|Artifact Identification||Probe, Surgical? (1914.05.0035)|
|Period/Date||Ptolemaic?, 305 – 30 BCE|
|Location||On Exhibitin the Egypt exhibit|
|Dimension 1 (Length)||18.8 cm|
|Dimension 2 (Width)||1.0 cm|
|Dimension 3 (Depth)||0.6 cm|
|Measuring Remarks||Third dimension is thickness of rounded end|
|Munsell Color Information||Moderate Yellow Green (7.5GY 5/4)|
"The spathomele, or spatula probe, used extensively by medical doctors, consists of a probe with an olivary at one end of a long shaft, and a thick, blunt, oar-shaped blade on the other. Mentioned by almost every medical writer, it had multiple pharmacological and surgical applications. The olivary probe could be used to stir medicaments and ointments, and apply them to the affected area. It could also be employed as a sound for large cavities, and as a cautery to destroy the roots of hair after epilation. The spatula could be used for spreading ointments, applying plaster to casts, depressing the tongue, dissecting, and cauterizing. The use of the spathomele was not confined to medical men. It was employed by painters in the preparation and mixing of pigments and by women in the application of cosmetics. Large numbers of the spatula probes have been found, all with the characteristic oar-shaped blade, though varying greatly in outline. For coparative examples, see Kunzel, p. 58, fig. 26, no. 3 (Musee Crozatier, Le Puy), p. 65, fig. 35, no. 23 (Musee des Antiqutes Nationales, Saint Germain-en Laye), p. 72, fig. 46, no. 3 (Rheinisches Landersmuseum, Trier), p. 83, fig. 57, no. 11 (Heimatmuseum, Bingen), p. 90, fig. 68, no. 6 (Romisch-Germanisches Museum, Cologne); Tabanelli, pp. 78-79, nos. 8-10, pl. LIV (Museo romano-Germanico di Magonza); Milne, pp. 58-61, pl. XII, no. 1 (Naples), no. 2 (Romisch-Germanisches Zentralmuseum, Mainz)." -Eunice Dauterman Maguire, Henry Maguire and Maggie J. Duncan-Flowers, Art and Holy Powers in the Early Christian House (Urbana: University of Illinois Press, 1989), 205.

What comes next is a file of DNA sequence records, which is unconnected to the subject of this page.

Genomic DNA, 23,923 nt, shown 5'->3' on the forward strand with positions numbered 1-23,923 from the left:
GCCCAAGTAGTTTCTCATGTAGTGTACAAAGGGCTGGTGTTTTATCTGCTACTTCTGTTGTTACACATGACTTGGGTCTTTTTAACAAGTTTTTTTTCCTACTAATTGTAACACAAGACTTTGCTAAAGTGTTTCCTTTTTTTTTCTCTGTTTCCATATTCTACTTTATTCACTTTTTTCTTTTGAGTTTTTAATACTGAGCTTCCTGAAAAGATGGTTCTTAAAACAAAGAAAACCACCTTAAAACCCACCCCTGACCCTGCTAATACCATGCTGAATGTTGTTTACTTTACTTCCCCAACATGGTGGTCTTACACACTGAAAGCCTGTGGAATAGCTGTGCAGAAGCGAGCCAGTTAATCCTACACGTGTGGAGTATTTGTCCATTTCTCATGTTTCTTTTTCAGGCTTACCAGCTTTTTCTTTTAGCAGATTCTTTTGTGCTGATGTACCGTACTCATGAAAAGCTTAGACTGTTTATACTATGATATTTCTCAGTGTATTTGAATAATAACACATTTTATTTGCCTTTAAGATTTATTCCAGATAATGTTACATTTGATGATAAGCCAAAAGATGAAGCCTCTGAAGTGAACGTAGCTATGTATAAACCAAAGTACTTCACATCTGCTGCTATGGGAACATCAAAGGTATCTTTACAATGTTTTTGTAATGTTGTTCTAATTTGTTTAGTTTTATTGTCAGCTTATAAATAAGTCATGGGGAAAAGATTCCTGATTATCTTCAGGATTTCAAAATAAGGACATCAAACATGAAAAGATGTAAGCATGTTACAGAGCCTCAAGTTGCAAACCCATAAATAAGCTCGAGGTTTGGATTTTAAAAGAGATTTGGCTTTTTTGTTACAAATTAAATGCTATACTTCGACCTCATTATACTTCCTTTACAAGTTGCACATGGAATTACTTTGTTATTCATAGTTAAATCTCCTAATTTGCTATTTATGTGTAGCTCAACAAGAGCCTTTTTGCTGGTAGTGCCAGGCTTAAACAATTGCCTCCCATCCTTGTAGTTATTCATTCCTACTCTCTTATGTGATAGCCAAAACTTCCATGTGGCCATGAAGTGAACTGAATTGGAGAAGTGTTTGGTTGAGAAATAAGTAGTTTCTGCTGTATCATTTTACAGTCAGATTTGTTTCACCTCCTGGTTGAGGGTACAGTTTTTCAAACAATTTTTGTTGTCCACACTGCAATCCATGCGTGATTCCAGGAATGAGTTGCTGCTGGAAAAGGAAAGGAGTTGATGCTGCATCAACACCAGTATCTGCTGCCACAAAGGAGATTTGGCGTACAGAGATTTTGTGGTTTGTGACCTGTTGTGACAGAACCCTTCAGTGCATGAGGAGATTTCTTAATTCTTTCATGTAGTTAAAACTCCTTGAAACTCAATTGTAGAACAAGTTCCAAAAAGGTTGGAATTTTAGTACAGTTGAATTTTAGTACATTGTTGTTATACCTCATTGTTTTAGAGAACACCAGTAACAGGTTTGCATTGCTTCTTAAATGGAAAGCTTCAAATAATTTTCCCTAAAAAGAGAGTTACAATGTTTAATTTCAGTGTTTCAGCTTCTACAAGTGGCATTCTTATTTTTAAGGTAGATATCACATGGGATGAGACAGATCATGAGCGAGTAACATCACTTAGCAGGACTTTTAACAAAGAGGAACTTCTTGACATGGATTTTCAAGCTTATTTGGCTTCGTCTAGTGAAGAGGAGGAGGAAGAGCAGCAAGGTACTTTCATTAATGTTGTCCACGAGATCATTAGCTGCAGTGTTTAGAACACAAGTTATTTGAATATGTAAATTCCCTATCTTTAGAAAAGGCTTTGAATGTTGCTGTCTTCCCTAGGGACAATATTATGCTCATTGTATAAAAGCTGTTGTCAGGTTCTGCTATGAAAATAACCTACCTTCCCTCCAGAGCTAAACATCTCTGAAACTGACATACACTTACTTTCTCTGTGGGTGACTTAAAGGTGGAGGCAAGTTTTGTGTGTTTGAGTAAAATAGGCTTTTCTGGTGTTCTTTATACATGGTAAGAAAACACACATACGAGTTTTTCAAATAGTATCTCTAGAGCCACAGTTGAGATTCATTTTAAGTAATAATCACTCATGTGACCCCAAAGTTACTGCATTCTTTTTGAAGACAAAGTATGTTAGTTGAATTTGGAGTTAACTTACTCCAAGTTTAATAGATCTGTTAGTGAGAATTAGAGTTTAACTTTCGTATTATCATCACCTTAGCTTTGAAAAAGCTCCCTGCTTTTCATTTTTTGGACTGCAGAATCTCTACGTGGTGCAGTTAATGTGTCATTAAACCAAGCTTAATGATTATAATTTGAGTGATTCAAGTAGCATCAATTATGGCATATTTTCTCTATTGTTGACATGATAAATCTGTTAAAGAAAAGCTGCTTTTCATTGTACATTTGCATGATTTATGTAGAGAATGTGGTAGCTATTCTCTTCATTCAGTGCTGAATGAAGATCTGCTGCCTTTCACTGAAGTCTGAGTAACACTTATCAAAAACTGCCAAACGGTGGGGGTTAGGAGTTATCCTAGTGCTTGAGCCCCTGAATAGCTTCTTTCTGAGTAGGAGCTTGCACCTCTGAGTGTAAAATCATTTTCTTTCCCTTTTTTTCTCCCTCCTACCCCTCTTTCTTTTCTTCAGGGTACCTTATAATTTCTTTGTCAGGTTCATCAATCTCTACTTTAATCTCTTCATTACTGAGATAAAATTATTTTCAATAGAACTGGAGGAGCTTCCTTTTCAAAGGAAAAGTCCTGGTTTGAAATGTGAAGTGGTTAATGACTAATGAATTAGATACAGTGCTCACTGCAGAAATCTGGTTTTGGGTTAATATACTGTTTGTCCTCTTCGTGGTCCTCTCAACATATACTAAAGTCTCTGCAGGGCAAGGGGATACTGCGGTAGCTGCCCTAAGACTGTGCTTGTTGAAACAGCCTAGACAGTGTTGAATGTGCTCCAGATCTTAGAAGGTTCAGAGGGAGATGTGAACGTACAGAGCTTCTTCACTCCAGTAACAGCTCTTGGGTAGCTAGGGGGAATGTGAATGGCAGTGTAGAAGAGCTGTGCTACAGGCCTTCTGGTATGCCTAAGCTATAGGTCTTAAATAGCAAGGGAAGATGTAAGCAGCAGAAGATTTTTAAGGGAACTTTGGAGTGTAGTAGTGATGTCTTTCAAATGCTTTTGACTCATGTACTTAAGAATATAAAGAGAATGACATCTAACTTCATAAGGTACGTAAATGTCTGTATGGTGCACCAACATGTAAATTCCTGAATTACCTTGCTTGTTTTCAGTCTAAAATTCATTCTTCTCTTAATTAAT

James, T.G.H. Excavating in Egypt: The Egypt Exploration Society 1882-1982. Chicago: University of Chicago Press, 1982. Maguire, Eunice Dauterman, Henry Maguire and Maggie J. Duncan-Flowers. Art and Holy Powers in the Early Christian House. Urbana: University of Illinois Press, 1989.
|Credit Line/Dedication||Egypt Exploration Society|